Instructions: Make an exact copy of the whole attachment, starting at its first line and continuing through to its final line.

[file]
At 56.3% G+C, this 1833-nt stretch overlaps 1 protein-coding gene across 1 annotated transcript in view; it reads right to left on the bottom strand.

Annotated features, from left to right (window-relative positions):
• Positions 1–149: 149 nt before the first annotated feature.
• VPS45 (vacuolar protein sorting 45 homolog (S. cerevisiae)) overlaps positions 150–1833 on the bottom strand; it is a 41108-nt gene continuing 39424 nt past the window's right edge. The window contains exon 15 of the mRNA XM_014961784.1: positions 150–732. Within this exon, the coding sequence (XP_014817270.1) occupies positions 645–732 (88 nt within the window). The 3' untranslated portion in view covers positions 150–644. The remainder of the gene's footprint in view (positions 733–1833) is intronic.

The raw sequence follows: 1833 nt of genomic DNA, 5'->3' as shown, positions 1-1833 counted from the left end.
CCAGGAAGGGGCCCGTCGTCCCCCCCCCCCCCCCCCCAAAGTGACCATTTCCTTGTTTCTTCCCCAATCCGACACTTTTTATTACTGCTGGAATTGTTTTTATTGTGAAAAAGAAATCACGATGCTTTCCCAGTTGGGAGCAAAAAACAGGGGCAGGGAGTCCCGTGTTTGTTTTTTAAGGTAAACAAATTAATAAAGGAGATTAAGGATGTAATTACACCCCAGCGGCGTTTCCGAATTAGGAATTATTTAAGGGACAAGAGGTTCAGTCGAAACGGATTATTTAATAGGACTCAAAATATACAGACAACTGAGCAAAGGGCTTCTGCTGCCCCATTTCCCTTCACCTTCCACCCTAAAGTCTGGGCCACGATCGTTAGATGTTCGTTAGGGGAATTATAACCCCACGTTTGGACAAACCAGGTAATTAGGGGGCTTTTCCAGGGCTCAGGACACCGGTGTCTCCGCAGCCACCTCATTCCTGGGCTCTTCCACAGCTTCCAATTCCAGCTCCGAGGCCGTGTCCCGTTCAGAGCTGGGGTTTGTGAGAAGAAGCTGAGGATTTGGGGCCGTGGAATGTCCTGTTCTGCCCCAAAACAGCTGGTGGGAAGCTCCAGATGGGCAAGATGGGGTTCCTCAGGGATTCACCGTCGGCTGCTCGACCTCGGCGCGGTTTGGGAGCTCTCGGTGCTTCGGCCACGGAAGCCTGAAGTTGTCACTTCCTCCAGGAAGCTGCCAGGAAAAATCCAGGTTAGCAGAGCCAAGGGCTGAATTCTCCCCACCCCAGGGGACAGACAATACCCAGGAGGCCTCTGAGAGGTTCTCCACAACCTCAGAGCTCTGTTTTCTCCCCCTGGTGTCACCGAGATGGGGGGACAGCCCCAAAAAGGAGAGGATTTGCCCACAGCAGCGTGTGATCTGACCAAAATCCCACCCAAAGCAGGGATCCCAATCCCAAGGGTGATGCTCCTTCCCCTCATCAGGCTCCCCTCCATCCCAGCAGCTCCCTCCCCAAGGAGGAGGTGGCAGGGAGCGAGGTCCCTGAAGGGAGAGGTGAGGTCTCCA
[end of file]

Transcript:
At 56.3% G+C, this 1833-nt stretch overlaps 1 protein-coding gene across 1 annotated transcript in view; it reads right to left on the bottom strand.

Annotated features, from left to right (window-relative positions):
• Positions 1–149: 149 nt before the first annotated feature.
• VPS45 (vacuolar protein sorting 45 homolog (S. cerevisiae)) overlaps positions 150–1833 on the bottom strand; it is a 41108-nt gene continuing 39424 nt past the window's right edge. The window contains exon 15 of the mRNA XM_014961784.1: positions 150–732. Within this exon, the coding sequence (XP_014817270.1) occupies positions 645–732 (88 nt within the window). The 3' untranslated portion in view covers positions 150–644. The remainder of the gene's footprint in view (positions 733–1833) is intronic.

The raw sequence follows: 1833 nt of genomic DNA, 5'->3' as shown, positions 1-1833 counted from the left end.
CCAGGAAGGGGCCCGTCGTCCCCCCCCCCCCCCCCCCAAAGTGACCATTTCCTTGTTTCTTCCCCAATCCGACACTTTTTATTACTGCTGGAATTGTTTTTATTGTGAAAAAGAAATCACGATGCTTTCCCAGTTGGGAGCAAAAAACAGGGGCAGGGAGTCCCGTGTTTGTTTTTTAAGGTAAACAAATTAATAAAGGAGATTAAGGATGTAATTACACCCCAGCGGCGTTTCCGAATTAGGAATTATTTAAGGGACAAGAGGTTCAGTCGAAACGGATTATTTAATAGGACTCAAAATATACAGACAACTGAGCAAAGGGCTTCTGCTGCCCCATTTCCCTTCACCTTCCACCCTAAAGTCTGGGCCACGATCGTTAGATGTTCGTTAGGGGAATTATAACCCCACGTTTGGACAAACCAGGTAATTAGGGGGCTTTTCCAGGGCTCAGGACACCGGTGTCTCCGCAGCCACCTCATTCCTGGGCTCTTCCACAGCTTCCAATTCCAGCTCCGAGGCCGTGTCCCGTTCAGAGCTGGGGTTTGTGAGAAGAAGCTGAGGATTTGGGGCCGTGGAATGTCCTGTTCTGCCCCAAAACAGCTGGTGGGAAGCTCCAGATGGGCAAGATGGGGTTCCTCAGGGATTCACCGTCGGCTGCTCGACCTCGGCGCGGTTTGGGAGCTCTCGGTGCTTCGGCCACGGAAGCCTGAAGTTGTCACTTCCTCCAGGAAGCTGCCAGGAAAAATCCAGGTTAGCAGAGCCAAGGGCTGAATTCTCCCCACCCCAGGGGACAGACAATACCCAGGAGGCCTCTGAGAGGTTCTCCACAACCTCAGAGCTCTGTTTTCTCCCCCTGGTGTCACCGAGATGGGGGGACAGCCCCAAAAAGGAGAGGATTTGCCCACAGCAGCGTGTGATCTGACCAAAATCCCACCCAAAGCAGGGATCCCAATCCCAAGGGTGATGCTCCTTCCCCTCATCAGGCTCCCCTCCATCCCAGCAGCTCCCTCCCCAAGGAGGAGGTGGCAGGGAGCGAGGTCCCTGAAGGGAGAGGTGAGGTCTCCA